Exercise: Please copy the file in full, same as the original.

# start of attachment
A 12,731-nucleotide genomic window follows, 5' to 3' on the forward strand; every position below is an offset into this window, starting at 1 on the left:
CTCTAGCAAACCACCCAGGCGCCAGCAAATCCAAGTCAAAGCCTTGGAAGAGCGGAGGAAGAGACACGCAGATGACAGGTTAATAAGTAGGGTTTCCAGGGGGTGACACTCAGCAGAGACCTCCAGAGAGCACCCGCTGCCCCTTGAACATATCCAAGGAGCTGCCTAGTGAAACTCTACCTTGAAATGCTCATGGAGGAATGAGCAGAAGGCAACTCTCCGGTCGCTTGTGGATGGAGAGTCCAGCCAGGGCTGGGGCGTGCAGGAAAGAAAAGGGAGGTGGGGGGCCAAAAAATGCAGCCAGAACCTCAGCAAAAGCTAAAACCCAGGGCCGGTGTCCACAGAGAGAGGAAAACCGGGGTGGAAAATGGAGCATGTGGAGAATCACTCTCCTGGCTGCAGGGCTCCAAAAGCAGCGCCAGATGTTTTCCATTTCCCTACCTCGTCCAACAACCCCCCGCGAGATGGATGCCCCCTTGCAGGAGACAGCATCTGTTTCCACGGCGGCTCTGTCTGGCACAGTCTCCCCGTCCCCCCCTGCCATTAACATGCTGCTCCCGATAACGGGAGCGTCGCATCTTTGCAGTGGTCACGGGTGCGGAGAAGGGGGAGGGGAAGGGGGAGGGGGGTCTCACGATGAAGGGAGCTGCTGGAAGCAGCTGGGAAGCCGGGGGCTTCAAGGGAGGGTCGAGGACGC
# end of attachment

A 12,731-nucleotide genomic window follows, 5' to 3' on the forward strand; every position below is an offset into this window, starting at 1 on the left:
CTCTAGCAAACCACCCAGGCGCCAGCAAATCCAAGTCAAAGCCTTGGAAGAGCGGAGGAAGAGACACGCAGATGACAGGTTAATAAGTAGGGTTTCCAGGGGGTGACACTCAGCAGAGACCTCCAGAGAGCACCCGCTGCCCCTTGAACATATCCAAGGAGCTGCCTAGTGAAACTCTACCTTGAAATGCTCATGGAGGAATGAGCAGAAGGCAACTCTCCGGTCGCTTGTGGATGGAGAGTCCAGCCAGGGCTGGGGCGTGCAGGAAAGAAAAGGGAGGTGGGGGGCCAAAAAATGCAGCCAGAACCTCAGCAAAAGCTAAAACCCAGGGCCGGTGTCCACAGAGAGAGGAAAACCGGGGTGGAAAATGGAGCATGTGGAGAATCACTCTCCTGGCTGCAGGGCTCCAAAAGCAGCGCCAGATGTTTTCCATTTCCCTACCTCGTCCAACAACCCCCCGCGAGATGGATGCCCCCTTGCAGGAGACAGCATCTGTTTCCACGGCGGCTCTGTCTGGCACAGTCTCCCCGTCCCCCCCTGCCATTAACATGCTGCTCCCGATAACGGGAGCGTCGCATCTTTGCAGTGGTCACGGGTGCGGAGAAGGGGGAGGGGAAGGGGGAGGGGGGTCTCACGATGAAGGGAGCTGCTGGAAGCAGCTGGGAAGCCGGGGGCTTCAAGGGAGGGTCGAGGACGC